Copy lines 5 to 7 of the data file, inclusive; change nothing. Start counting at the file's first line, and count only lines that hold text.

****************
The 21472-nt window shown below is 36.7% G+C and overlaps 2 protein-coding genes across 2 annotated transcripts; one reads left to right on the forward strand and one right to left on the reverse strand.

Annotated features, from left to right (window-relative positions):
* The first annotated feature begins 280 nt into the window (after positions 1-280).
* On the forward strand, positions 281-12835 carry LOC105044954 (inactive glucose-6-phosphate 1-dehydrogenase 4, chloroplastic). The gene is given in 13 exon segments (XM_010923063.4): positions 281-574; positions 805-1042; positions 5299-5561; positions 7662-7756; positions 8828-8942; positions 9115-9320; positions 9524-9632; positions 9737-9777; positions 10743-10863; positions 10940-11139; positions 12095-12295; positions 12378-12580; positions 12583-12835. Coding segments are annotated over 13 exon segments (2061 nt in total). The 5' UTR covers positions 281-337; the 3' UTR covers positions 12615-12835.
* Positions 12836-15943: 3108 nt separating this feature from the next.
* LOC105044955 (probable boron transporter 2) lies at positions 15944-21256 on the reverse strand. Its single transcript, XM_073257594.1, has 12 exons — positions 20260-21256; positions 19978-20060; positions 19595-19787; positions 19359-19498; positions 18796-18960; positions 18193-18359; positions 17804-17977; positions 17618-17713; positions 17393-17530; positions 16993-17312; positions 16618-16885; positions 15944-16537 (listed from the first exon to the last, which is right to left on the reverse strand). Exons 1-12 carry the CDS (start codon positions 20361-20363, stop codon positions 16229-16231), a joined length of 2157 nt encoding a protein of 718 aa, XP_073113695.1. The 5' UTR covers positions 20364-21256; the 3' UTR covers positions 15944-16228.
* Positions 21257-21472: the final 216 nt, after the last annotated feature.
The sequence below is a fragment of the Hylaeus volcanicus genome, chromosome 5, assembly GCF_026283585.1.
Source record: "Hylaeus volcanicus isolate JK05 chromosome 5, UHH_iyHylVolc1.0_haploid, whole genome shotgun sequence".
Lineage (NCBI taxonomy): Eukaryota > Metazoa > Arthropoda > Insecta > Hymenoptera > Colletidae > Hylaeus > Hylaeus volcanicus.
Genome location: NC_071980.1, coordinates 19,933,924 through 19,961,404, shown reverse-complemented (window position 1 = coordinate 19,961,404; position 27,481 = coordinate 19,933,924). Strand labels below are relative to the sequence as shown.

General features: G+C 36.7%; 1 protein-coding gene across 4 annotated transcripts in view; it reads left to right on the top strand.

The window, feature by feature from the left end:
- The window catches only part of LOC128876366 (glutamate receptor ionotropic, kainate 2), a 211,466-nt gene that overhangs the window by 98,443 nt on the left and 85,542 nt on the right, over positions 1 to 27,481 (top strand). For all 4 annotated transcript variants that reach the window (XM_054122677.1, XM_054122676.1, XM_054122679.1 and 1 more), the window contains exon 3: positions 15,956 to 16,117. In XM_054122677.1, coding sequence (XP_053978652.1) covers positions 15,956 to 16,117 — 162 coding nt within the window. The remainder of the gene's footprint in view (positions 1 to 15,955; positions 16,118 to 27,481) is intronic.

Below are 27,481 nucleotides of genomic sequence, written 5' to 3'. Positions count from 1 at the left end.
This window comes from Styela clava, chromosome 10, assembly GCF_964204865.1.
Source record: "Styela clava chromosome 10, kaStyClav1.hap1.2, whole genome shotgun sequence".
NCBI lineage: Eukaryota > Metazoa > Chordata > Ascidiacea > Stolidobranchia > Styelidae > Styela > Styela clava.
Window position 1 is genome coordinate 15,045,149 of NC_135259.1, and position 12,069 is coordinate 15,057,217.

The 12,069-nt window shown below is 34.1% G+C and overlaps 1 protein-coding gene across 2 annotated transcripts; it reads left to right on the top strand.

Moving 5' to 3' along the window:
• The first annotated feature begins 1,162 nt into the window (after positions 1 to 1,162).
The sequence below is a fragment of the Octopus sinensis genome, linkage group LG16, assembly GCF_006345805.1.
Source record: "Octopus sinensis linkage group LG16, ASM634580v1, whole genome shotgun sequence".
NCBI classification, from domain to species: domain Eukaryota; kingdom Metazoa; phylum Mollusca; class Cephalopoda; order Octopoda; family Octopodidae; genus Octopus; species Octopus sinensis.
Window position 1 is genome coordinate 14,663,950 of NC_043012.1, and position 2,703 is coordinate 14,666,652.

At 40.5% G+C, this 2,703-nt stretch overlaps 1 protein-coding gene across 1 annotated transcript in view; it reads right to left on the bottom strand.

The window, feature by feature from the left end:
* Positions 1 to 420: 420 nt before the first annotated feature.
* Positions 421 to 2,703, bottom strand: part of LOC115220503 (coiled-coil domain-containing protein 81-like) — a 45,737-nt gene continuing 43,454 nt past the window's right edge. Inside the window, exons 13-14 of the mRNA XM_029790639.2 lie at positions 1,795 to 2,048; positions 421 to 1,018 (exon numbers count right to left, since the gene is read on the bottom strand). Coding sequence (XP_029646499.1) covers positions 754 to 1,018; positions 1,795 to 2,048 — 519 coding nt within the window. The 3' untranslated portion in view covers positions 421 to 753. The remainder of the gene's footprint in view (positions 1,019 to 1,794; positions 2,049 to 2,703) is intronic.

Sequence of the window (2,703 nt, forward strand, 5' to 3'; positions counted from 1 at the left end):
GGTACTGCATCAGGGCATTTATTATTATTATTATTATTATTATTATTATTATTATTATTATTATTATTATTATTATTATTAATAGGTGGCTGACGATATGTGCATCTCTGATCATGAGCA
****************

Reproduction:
* Positions 12836-15943: 3108 nt separating this feature from the next.
* LOC105044955 (probable boron transporter 2) lies at positions 15944-21256 on the reverse strand. Its single transcript, XM_073257594.1, has 12 exons — positions 20260-21256; positions 19978-20060; positions 19595-19787; positions 19359-19498; positions 18796-18960; positions 18193-18359; positions 17804-17977; positions 17618-17713; positions 17393-17530; positions 16993-17312; positions 16618-16885; positions 15944-16537 (listed from the first exon to the last, which is right to left on the reverse strand). Exons 1-12 carry the CDS (start codon positions 20361-20363, stop codon positions 16229-16231), a joined length of 2157 nt encoding a protein of 718 aa, XP_073113695.1. The 5' UTR covers positions 20364-21256; the 3' UTR covers positions 15944-16228.
* Positions 21257-21472: the final 216 nt, after the last annotated feature.